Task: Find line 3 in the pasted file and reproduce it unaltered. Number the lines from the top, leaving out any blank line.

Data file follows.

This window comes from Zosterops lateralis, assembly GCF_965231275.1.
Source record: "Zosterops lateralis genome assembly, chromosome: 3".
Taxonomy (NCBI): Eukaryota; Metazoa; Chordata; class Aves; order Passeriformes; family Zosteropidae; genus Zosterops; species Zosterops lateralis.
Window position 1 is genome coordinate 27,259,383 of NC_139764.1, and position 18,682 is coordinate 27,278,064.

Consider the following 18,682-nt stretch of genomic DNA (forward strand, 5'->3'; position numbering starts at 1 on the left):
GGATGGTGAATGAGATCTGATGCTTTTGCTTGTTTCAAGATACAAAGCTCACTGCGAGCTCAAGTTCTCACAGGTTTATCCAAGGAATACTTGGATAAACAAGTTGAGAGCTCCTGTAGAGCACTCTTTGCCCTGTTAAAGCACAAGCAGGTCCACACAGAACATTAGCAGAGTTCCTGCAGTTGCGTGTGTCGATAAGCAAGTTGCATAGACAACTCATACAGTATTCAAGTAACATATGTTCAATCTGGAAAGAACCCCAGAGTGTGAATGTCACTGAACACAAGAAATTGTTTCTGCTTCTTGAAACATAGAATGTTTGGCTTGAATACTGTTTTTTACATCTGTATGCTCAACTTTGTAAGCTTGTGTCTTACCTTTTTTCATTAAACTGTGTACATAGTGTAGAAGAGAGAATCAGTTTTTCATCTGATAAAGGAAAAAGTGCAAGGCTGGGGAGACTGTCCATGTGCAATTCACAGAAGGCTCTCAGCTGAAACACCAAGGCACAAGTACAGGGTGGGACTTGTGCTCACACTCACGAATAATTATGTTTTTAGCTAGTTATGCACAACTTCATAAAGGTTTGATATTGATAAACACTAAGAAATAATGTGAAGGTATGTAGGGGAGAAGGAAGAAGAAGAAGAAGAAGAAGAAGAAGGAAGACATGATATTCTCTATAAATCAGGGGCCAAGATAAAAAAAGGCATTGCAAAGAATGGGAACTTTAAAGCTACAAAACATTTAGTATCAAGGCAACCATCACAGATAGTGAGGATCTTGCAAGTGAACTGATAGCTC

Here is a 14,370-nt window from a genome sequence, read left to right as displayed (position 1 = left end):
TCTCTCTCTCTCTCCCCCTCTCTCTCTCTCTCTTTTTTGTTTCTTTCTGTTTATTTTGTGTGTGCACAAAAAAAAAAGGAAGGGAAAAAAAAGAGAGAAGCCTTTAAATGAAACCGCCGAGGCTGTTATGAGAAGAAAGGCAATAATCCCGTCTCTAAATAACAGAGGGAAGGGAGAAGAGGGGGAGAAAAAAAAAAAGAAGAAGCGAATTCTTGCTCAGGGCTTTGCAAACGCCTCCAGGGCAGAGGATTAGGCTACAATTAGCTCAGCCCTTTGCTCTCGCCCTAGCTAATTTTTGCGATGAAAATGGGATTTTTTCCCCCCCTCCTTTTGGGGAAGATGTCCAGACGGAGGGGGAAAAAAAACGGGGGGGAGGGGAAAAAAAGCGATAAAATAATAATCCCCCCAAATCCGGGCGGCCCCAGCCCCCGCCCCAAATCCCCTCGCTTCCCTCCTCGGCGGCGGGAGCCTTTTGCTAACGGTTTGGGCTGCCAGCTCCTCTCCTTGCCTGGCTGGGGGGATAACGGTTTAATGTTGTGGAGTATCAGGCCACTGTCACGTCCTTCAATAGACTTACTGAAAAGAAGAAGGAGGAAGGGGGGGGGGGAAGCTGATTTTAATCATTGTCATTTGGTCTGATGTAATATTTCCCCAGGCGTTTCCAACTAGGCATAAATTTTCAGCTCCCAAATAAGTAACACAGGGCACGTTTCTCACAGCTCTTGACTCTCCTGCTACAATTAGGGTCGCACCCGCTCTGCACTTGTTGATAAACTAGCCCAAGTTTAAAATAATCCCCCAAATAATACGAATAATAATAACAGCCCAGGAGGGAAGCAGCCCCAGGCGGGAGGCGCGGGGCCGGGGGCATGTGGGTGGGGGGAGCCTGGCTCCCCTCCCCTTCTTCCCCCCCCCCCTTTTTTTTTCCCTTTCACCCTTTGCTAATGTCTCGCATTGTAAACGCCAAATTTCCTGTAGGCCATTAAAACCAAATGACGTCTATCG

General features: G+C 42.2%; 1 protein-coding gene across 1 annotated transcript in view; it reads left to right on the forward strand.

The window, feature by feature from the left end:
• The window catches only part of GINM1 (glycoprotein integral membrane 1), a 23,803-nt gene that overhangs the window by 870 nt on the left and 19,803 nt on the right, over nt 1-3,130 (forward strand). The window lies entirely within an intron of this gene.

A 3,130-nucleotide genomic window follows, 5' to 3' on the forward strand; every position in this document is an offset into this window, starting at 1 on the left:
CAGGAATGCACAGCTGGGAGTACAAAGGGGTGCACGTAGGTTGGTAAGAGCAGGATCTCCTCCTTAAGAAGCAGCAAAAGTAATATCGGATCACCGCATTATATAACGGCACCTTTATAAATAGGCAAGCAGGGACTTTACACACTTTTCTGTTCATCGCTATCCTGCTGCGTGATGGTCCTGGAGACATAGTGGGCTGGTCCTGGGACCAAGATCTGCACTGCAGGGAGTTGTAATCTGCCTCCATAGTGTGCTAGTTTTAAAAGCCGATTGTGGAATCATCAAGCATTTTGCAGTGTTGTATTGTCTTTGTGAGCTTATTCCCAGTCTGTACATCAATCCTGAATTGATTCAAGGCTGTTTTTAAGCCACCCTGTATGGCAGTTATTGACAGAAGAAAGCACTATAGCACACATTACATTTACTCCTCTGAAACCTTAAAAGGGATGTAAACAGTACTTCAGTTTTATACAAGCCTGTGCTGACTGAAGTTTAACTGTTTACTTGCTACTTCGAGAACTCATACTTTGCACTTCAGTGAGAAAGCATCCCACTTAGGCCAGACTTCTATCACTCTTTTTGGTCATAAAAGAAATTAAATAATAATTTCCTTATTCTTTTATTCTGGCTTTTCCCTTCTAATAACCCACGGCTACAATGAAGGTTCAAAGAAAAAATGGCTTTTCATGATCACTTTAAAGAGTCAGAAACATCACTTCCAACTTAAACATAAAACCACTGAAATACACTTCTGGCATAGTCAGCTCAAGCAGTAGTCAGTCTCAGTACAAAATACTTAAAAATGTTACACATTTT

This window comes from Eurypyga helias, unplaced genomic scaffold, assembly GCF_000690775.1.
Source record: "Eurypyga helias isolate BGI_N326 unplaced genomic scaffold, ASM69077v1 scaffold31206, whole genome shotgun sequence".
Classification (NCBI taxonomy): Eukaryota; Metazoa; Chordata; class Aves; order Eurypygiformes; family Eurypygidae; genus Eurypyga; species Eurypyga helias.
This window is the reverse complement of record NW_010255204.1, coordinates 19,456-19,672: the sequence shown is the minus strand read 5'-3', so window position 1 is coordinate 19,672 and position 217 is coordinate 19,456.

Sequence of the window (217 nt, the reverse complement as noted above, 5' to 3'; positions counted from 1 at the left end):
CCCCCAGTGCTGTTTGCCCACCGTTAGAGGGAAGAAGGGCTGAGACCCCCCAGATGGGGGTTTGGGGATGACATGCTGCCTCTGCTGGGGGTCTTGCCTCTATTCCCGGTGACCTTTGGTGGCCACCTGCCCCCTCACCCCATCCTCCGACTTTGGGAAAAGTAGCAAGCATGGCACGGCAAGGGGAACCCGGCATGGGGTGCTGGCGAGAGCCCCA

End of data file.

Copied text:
Taxonomy (NCBI): Eukaryota; Metazoa; Chordata; class Aves; order Passeriformes; family Zosteropidae; genus Zosterops; species Zosterops lateralis.